The opportunity is open-ended: what other services could benefit from an ability to shape the logical network structure and routes across it? Low latency is a hot issue in financial circles: although the most critical ultra-low-latency demands can only be met by providing dedicated contention-free channels, there is an equal need to multicast time-sensitive data such as prices to multiple customers, where the critical issue is not so much how quickly it gets there as making sure every customer gets it at exactly the same Instant.
SDN is widely recognized as the future of networking – IDC predict it to be worth £1.3 billion by 2016 – but it is a future that starts right now, with industry-standard OpenFlow-enabled switches available from all the top vendors. As it spreads, it increasingly allows the network provider to reshape their network as a logical structure and to seek new ways to increase efficiency, offer better quality of service, and rapidly explore new service opportunities.
More information about SDN and OpenFlow can be obtained from the Open Networking Foundation (ONF), a non-profit industry forum dedicated to accelerating the delivery and use of SDN technologies and standards. For further details visit the ONF website at: http://www.opennetworking.org.
BNP Paribas joins forces with Orange Business Services to deploy SD-WAN for 1,800 retail sites in France
- Co-construction approach ensures business continuity during deployment
BNP Paribas has chosen Orange Business Services to deploy an SD-WAN solution in more than 1,800 bank branches across France. Focused on developing and integrating new digital solutions, BNP Paribas continues to provide the highest standards to improve user experience for customers and employees alike.
By integrating Flexible SD-WAN from Orange Business Services, BNP Paribas benefits from a modern and agile technological platform to accelerate its digital transformation. This enables quick and easy deployment of multiple services, such as dynamic routing and path selection, with scalability and flexibility. It also empowers administrators to monitor infrastructure performance and resolve potential network congestion through simple software modifications, thereby optimizing application performance. By deploying SD-WAN, BNP Paribas can take advantage of a fully secure hybrid network that is natively multi-cloud, multi-access and multi-application. The Bank will also benefit from optimized and centralized management and intelligent routing for its new infrastructure.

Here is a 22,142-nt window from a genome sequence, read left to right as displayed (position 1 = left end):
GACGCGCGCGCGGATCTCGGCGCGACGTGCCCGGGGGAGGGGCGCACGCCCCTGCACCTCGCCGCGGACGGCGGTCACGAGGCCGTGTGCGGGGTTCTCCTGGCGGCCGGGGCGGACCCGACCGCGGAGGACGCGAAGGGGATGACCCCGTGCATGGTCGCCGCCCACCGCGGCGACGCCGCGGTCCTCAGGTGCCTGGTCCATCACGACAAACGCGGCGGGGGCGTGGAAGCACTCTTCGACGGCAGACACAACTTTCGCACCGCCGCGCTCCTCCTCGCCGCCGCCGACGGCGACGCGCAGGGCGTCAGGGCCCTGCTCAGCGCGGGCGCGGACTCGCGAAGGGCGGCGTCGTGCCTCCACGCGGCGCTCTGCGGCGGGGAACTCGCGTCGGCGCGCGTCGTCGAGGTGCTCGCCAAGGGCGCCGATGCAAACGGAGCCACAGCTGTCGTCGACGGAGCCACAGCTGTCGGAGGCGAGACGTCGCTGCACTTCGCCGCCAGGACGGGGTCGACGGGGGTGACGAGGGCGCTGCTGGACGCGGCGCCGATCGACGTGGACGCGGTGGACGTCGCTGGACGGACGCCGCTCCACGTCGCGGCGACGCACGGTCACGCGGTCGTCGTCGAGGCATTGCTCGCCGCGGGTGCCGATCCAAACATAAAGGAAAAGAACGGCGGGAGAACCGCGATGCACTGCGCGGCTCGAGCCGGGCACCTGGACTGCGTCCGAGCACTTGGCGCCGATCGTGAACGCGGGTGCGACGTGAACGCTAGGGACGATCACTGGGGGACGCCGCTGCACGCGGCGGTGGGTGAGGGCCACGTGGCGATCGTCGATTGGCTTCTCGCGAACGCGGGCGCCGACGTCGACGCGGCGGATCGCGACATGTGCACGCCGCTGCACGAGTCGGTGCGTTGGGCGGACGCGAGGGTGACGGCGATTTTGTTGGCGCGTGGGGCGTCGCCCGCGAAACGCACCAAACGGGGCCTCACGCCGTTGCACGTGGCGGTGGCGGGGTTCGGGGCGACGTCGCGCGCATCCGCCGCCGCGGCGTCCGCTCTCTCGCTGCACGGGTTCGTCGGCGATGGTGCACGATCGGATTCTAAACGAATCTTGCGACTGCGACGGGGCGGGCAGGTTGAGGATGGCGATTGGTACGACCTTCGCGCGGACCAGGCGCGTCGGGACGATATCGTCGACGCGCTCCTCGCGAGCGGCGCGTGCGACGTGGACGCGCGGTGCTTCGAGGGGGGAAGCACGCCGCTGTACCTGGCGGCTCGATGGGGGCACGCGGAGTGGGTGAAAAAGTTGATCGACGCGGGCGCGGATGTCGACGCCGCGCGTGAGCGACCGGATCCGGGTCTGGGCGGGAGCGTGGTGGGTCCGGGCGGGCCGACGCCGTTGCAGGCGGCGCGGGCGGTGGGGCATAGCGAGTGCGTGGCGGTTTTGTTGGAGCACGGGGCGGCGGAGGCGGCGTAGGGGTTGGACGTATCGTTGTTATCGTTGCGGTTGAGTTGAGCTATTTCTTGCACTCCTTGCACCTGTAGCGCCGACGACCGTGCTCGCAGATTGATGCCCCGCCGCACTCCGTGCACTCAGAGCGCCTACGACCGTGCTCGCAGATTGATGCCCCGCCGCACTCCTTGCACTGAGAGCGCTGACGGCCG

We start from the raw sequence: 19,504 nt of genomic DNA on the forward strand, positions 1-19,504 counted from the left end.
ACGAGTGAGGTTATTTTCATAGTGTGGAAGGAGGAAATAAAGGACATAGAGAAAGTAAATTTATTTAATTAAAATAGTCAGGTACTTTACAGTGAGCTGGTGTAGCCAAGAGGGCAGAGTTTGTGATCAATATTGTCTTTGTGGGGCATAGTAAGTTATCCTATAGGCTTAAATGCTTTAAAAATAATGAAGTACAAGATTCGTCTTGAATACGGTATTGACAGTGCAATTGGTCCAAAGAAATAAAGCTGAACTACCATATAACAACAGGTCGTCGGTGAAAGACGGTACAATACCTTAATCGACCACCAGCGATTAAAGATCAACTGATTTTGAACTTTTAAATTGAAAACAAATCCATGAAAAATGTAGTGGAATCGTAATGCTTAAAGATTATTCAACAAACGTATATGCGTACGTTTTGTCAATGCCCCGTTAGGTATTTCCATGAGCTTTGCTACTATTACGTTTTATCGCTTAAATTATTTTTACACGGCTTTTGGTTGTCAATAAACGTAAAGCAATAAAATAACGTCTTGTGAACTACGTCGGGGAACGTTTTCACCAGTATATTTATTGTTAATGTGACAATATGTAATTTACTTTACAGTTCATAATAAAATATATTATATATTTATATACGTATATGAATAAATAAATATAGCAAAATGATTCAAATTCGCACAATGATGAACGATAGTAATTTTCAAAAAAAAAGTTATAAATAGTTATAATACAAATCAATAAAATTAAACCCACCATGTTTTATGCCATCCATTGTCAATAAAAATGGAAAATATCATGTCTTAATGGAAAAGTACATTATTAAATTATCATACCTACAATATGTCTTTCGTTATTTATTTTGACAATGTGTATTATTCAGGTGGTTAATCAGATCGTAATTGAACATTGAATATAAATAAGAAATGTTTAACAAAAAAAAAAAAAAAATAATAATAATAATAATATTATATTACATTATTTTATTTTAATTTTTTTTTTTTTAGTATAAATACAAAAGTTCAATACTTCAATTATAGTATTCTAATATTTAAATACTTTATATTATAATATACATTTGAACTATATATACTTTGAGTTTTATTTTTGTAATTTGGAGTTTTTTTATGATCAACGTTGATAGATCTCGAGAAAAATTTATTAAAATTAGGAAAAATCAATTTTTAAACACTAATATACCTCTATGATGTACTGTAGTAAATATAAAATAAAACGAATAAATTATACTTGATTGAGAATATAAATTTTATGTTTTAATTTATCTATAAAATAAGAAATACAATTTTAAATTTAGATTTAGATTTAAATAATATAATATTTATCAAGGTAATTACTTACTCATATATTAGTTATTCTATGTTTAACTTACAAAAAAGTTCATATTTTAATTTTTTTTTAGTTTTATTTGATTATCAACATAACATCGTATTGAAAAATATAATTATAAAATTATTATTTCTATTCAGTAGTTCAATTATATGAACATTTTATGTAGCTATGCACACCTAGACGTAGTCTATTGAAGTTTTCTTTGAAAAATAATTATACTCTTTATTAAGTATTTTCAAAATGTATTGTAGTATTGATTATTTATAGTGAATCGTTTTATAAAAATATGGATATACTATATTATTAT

Close collaboration between business and IT for greater agility
From the start of the project, experts from Orange Business Services and BNP Paribas built the solution design together and prioritized the features to be deployed. More than 3,600 access lines—two per branch, including one Internet access line – are currently being rolled out with a focus on maintaining business continuity for each site during the migration. In addition to the SD-WAN overlay, firewalls for enhanced security are also part of this deployment.
“It was paramount for us to choose a partner who already had proven experience implementing and operating SD-WAN solutions. Orange Business Services stood out as this trusted partner. In addition to their IT expertise, the Orange teams demonstrated a great ability to understand our business challenges, and they knew what needed to be done to support our end-to-end digital transformation. This close collaboration between our teams from the very beginning of the project was one of the keys to its success and to a smooth roll out,” said Bernard Gavgani, Chief Information Officer at BNP Paribas Group.